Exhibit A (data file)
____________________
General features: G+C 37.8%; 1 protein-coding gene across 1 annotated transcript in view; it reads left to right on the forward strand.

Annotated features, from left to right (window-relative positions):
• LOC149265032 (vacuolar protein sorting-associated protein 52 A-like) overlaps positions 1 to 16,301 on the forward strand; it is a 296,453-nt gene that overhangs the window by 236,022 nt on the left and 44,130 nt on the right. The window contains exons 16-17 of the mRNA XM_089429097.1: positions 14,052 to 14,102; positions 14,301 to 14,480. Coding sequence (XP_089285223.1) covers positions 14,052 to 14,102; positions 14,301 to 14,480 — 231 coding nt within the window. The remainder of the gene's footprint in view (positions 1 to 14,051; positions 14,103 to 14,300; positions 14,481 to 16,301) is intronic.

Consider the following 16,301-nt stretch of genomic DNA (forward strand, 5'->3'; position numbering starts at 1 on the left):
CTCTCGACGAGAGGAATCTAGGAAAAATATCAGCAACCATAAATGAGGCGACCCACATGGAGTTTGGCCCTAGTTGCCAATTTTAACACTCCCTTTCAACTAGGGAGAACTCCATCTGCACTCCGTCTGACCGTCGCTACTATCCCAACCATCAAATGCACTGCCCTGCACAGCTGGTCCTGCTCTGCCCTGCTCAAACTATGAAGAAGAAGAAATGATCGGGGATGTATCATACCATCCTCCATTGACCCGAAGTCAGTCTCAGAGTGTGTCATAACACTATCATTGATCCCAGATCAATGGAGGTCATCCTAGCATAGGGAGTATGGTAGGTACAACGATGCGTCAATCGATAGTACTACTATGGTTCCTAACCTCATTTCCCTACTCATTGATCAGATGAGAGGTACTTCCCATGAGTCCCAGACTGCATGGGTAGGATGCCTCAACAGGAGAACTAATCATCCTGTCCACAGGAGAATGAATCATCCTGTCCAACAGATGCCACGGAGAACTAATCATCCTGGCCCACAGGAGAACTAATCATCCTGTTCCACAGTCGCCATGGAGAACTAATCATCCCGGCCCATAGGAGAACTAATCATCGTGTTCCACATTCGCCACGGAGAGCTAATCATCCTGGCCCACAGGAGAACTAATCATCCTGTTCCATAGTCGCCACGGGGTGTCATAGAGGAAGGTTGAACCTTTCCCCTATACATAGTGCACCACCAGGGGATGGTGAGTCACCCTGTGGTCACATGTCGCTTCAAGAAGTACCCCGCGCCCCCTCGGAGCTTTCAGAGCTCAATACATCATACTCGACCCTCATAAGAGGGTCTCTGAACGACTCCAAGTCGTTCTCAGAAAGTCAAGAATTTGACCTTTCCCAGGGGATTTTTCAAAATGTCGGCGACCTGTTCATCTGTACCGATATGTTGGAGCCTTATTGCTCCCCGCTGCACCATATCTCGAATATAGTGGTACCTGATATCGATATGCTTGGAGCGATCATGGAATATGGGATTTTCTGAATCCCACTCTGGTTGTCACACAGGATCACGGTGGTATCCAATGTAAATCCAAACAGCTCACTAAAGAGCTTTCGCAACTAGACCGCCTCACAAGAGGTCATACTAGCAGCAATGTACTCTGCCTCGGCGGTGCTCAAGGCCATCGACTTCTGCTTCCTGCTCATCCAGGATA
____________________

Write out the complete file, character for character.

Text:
General features: G+C 37.8%; 1 protein-coding gene across 1 annotated transcript in view; it reads left to right on the forward strand.

Annotated features, from left to right (window-relative positions):
• LOC149265032 (vacuolar protein sorting-associated protein 52 A-like) overlaps positions 1 to 16,301 on the forward strand; it is a 296,453-nt gene that overhangs the window by 236,022 nt on the left and 44,130 nt on the right. The window contains exons 16-17 of the mRNA XM_089429097.1: positions 14,052 to 14,102; positions 14,301 to 14,480. Coding sequence (XP_089285223.1) covers positions 14,052 to 14,102; positions 14,301 to 14,480 — 231 coding nt within the window. The remainder of the gene's footprint in view (positions 1 to 14,051; positions 14,103 to 14,300; positions 14,481 to 16,301) is intronic.

Consider the following 16,301-nt stretch of genomic DNA (forward strand, 5'->3'; position numbering starts at 1 on the left):
CTCTCGACGAGAGGAATCTAGGAAAAATATCAGCAACCATAAATGAGGCGACCCACATGGAGTTTGGCCCTAGTTGCCAATTTTAACACTCCCTTTCAACTAGGGAGAACTCCATCTGCACTCCGTCTGACCGTCGCTACTATCCCAACCATCAAATGCACTGCCCTGCACAGCTGGTCCTGCTCTGCCCTGCTCAAACTATGAAGAAGAAGAAATGATCGGGGATGTATCATACCATCCTCCATTGACCCGAAGTCAGTCTCAGAGTGTGTCATAACACTATCATTGATCCCAGATCAATGGAGGTCATCCTAGCATAGGGAGTATGGTAGGTACAACGATGCGTCAATCGATAGTACTACTATGGTTCCTAACCTCATTTCCCTACTCATTGATCAGATGAGAGGTACTTCCCATGAGTCCCAGACTGCATGGGTAGGATGCCTCAACAGGAGAACTAATCATCCTGTCCACAGGAGAATGAATCATCCTGTCCAACAGATGCCACGGAGAACTAATCATCCTGGCCCACAGGAGAACTAATCATCCTGTTCCACAGTCGCCATGGAGAACTAATCATCCCGGCCCATAGGAGAACTAATCATCGTGTTCCACATTCGCCACGGAGAGCTAATCATCCTGGCCCACAGGAGAACTAATCATCCTGTTCCATAGTCGCCACGGGGTGTCATAGAGGAAGGTTGAACCTTTCCCCTATACATAGTGCACCACCAGGGGATGGTGAGTCACCCTGTGGTCACATGTCGCTTCAAGAAGTACCCCGCGCCCCCTCGGAGCTTTCAGAGCTCAATACATCATACTCGACCCTCATAAGAGGGTCTCTGAACGACTCCAAGTCGTTCTCAGAAAGTCAAGAATTTGACCTTTCCCAGGGGATTTTTCAAAATGTCGGCGACCTGTTCATCTGTACCGATATGTTGGAGCCTTATTGCTCCCCGCTGCACCATATCTCGAATATAGTGGTACCTGATATCGATATGCTTGGAGCGATCATGGAATATGGGATTTTCTGAATCCCACTCTGGTTGTCACACAGGATCACGGTGGTATCCAATGTAAATCCAAACAGCTCACTAAAGAGCTTTCGCAACTAGACCGCCTCACAAGAGGTCATACTAGCAGCAATGTACTCTGCCTCGGCGGTGCTCAAGGCCATCGACTTCTGCTTCCTGCTCATCCAGGATA